Supporting LGBTQ+ Youth During the Holiday Season

 

LGBTQ+ Youth and Holidays

Supporting LGBTQ+ Youth During the Holiday Season

The holidays can be a challenging time for anyone, but they can be particularly difficult for LGBTQ+ youth. This is a time when they are often expected to spend time with family members who may not accept them, and when they are bombarded with messages about what it means to be “normal.” For many LGBTQ+ youth, the holidays are a time of stress and anxiety.

This is especially true if they are not able to be open about their sexuality or gender identity with their families and friends.  According to the Trevor Project, LGBTQ+ young people are four times more likely to attempt suicide than their heterosexual peers.  The Suicide Prevention Lifeline reports that the number of calls from LGBTQ+ people increases during the holidays, which is a great cause for concern as we consider risk factors during the holiday season.

There are many things that can contribute to LGBTQ+ youth mental health concerns during the holidays. Some of these include:

-Fearing rejection from family and friends

-Worrying about how to come out to loved ones

-Feeling left out or alone when everyone around them is celebrating

-Experiencing discrimination or bullying from classmates, family members, or strangers

In addition, the holidays can be a time of isolation and loneliness for many people.  Individuals within the LGBTQ+ community may feel like they don’t fit in with their families or friends, or feel as though they have to hide their authentic identity. This can lead to depression, anxiety, and other mental health concerns. 

The holidays can be a lonely time, but it’s important not to isolate yourself from your friends and family with whom you do feel comfortable with. Reach out to the people who love and support you, and make sure to spend time with them. They can provide the support and comfort you need during this time.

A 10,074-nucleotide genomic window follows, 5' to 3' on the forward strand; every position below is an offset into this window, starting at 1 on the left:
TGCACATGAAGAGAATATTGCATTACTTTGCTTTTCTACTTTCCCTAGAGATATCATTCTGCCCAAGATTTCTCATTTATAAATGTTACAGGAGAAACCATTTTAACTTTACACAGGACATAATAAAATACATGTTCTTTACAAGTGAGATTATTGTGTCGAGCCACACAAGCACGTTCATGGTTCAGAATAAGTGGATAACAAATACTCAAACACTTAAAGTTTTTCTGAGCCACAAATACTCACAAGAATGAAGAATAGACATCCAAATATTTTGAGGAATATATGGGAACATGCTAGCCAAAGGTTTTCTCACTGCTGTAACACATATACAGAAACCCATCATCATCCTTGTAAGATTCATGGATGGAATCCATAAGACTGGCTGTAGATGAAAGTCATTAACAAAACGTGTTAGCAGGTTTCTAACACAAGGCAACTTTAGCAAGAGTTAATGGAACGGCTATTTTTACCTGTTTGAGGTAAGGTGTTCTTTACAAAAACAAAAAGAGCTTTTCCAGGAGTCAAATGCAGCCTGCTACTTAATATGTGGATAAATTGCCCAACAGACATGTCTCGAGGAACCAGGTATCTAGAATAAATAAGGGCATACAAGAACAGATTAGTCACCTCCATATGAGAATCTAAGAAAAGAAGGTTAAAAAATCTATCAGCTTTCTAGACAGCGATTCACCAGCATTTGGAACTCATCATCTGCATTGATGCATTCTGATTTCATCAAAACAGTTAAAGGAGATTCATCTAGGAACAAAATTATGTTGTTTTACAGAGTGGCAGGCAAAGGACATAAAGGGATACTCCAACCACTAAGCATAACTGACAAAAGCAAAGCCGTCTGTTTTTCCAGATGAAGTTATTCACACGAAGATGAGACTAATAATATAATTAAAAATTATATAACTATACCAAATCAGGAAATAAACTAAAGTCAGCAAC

If you are an LGBTQ+ youth, it is important to know that you are not alone. There are people who care about you and want to help. There are also many resources available to you, including mental health professionals, support groups, and online resources.  It’s important to not bottle up your emotions.

If you’re feeling stressed or anxious, talk to someone about it. Talk to your friends, family members, or a counselor. Talking about your feelings will help to reduce the stress and anxiety that you’re feeling.  If you are a parent or caregiver of an LGBTQ+ youth, it is important to be supportive and understanding that each person will have their own anxieties, stresses and strengths in order to cope during this time of year.

The holidays can be a time of intense pressure to conform to traditional gender roles and expectations. But don’t be afraid to be yourself. Be proud of who you are, and celebrate your unique identity.  Reach out to other LGBTQ+ people online or in your community. There is strength in numbers, and you will feel supported and understood.  You might also consider creating your own traditions.  The holidays don’t have to be about traditional family celebrations. You can celebrate in your own way, with your own unique rituals and ideals for this time of year.

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We look forward to being of assistance and will do our very best to help.

To learn more About Us: About Us

Visit our Art Therapy website to learn more about how Art Therapy can help you or a loved one cope with a wide range of issues: https://www.arttherapynj.com/. Read our latest blog here: https://www.arttherapynj.com/blog

 

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